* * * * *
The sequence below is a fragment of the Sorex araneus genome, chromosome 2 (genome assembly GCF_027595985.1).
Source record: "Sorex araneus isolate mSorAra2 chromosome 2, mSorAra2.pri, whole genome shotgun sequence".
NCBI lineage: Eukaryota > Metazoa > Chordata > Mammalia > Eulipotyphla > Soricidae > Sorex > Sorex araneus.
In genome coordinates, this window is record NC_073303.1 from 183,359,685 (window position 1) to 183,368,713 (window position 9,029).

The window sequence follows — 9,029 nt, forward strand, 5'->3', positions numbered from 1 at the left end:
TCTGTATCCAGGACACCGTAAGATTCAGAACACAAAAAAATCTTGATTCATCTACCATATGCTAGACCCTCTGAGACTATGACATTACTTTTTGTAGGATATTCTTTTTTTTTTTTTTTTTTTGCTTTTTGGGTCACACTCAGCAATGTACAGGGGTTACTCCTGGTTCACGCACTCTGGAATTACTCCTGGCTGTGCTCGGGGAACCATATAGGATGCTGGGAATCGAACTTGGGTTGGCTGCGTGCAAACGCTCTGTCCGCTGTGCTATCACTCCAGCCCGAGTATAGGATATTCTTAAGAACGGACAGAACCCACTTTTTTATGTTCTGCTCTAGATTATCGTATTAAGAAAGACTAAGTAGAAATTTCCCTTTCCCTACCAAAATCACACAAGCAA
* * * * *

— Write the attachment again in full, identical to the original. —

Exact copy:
The sequence below is a fragment of the Sorex araneus genome, chromosome 2 (genome assembly GCF_027595985.1).
Source record: "Sorex araneus isolate mSorAra2 chromosome 2, mSorAra2.pri, whole genome shotgun sequence".
NCBI lineage: Eukaryota > Metazoa > Chordata > Mammalia > Eulipotyphla > Soricidae > Sorex > Sorex araneus.
In genome coordinates, this window is record NC_073303.1 from 183,359,685 (window position 1) to 183,368,713 (window position 9,029).

The window sequence follows — 9,029 nt, forward strand, 5'->3', positions numbered from 1 at the left end:
TCTGTATCCAGGACACCGTAAGATTCAGAACACAAAAAAATCTTGATTCATCTACCATATGCTAGACCCTCTGAGACTATGACATTACTTTTTGTAGGATATTCTTTTTTTTTTTTTTTTTTTGCTTTTTGGGTCACACTCAGCAATGTACAGGGGTTACTCCTGGTTCACGCACTCTGGAATTACTCCTGGCTGTGCTCGGGGAACCATATAGGATGCTGGGAATCGAACTTGGGTTGGCTGCGTGCAAACGCTCTGTCCGCTGTGCTATCACTCCAGCCCGAGTATAGGATATTCTTAAGAACGGACAGAACCCACTTTTTTATGTTCTGCTCTAGATTATCGTATTAAGAAAGACTAAGTAGAAATTTCCCTTTCCCTACCAAAATCACACAAGCAA